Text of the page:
In the modern world of F1, 20 of the world’s 'best drivers' (soon to be 22) take to the grid in the fastest cars known to man and woman. Or at least, that's how it should be. But in a tough economy, someone who brings £30 million to the table is considerably more attractive to a cash-strapped outfit than someone who offers no bonus cash, even if he’s much better behind the wheel. Don't get me wrong, some 'pay drivers' have immense talent and could well have earned their spot in F1 on merit. But others are prone to more repair bills than prize money.
The current crop of 20 drivers are certainly a mixed bag. However, quite a lot are not up to the job of competing. One name that instantly screams out is Pastor Maldonado who had another self inflicted retirement at the Belgian Grand Prix (the failure was caused by hitting the kerb at Eau Rouge too forcefully). The Venezuelan has earned his spot at the financially struggling Lotus team with his huge PDVSA oil sponsorship paying good money to have him in a seat
While his CV boasts a grand prix victory in Barcelona 2012, the good results come too few and far between that this card is waning too thin to the point the thread snapped long ago. Maldonado can be excused as he was the 2010 GP2 champion, yet other successful winners and runners up have had no F1 careers despite deserving the chance (Davide Valsecchi, Luiz Razia, Jolyon Palmer to name a few). With all the talent coming through the ranks, Maldonado’s days could be numbered unless he backs up his GP win with more consistent and fast performances.
A second candidate for the axe is a personal favourite of mine, Sweden's Marcus Ericsson. His consistency is brilliant, however, he seems to lack that decisive racers instinct for ducking and diving between the cars. Although, to be fair to him, the Sauber seems to lack the bite to allow him to do this. The GP2 race winner, however, knows how to muscle it in the DAMS, so like all drivers on the list, we don't have the knowledge of them driving a top F1 car.
The third and final man on this list is driving a Manor, he's Spanish and has a strong accent. Roberto Mehri to be exact. The Spaniard has caused a number of accidents in Formula Renault 3.5 (Belgian Grand Prix.) Mehri may be an F1 driver yet in the lower series he is only 12th in the championship standings - not the pedigree of someone in the pinnacle of motorsport. Mehri might have recently closed the gap to Will Stevens, however, rather than seeing this as a sign of Mehri coming to pace, it's more a in the hands of a competitive driver, however, nobody believes it could score points or get within 2 seconds of a Mercedes.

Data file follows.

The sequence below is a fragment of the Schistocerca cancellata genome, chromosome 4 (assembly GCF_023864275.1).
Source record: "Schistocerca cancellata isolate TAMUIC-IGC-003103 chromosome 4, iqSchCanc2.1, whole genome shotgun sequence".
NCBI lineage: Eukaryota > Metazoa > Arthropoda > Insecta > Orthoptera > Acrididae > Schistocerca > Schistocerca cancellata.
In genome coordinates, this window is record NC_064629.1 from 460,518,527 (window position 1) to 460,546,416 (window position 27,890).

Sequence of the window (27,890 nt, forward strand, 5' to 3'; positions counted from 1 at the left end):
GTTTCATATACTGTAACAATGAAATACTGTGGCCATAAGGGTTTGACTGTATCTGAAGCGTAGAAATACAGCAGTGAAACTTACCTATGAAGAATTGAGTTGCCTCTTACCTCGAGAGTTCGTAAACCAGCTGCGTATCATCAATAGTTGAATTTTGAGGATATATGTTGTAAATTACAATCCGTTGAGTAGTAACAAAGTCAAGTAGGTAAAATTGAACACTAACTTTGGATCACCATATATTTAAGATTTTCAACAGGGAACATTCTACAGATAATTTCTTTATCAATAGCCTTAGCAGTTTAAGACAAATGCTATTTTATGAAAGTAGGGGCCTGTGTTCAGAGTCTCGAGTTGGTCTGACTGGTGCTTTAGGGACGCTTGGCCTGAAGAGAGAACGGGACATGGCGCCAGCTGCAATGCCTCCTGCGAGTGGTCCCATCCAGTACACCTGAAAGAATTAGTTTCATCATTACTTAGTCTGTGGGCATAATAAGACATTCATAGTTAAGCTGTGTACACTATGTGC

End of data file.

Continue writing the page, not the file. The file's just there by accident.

So who deserves the seats? In recent years, DTM has become a haven for F1 drivers who lack the budget to get a top seat despite deserving a place on the grid. The first man is someone who fully deserves to race his home race in Sochi... Vitaly Petrov. Debuting in 2010, he competed hard, ruining Webber and Alonso's title challenge by making his Renault as wide as the track itself. The 2009 GP2 runner up was on the podium for the first time in the opening race of the 2011 season. He spent his final season in the sport with backmarker Caterham and nearly took points with a P11 which also won them the Caterham/Marussia battle. A strong CV from someone who has no place in the sport, albeit better than several drivers on the grid now.
The second person is a German who spent a long 8 years on and off in the sport yet was always underrated. Timo Glock scored two points on debut for Jordan in 2004 and when he returned in 2008, then a GP2 champion, he scored consistently with Toyota. He proved himself as a consistent driver and fine overtaker, taking 3 podiums over 2 years before a withdrawal left him stranded with Virgin Racing. The uncompetitive car left him spending three years without points and a best of 12th at the 2012 Singapore Grand Prix.
Finally, another man who deserves the shot is a former Renault driver who is a rallycross bronze medalist, Nelson Piquet Jr. Controversial I know, but the man with a podium was at the mercy of Briatore especially 'crashgate'. The former F1 driver scored 19 points over one-and-a-half years and achieved a podium in 2008 at Germany with second place and a solid fourth place at Japan. The 2014/15 Formula E champion can clearly save energy/fuel, so, with a pedigree like that surely it's worth someone to take a chance on.
by Matthew Ganon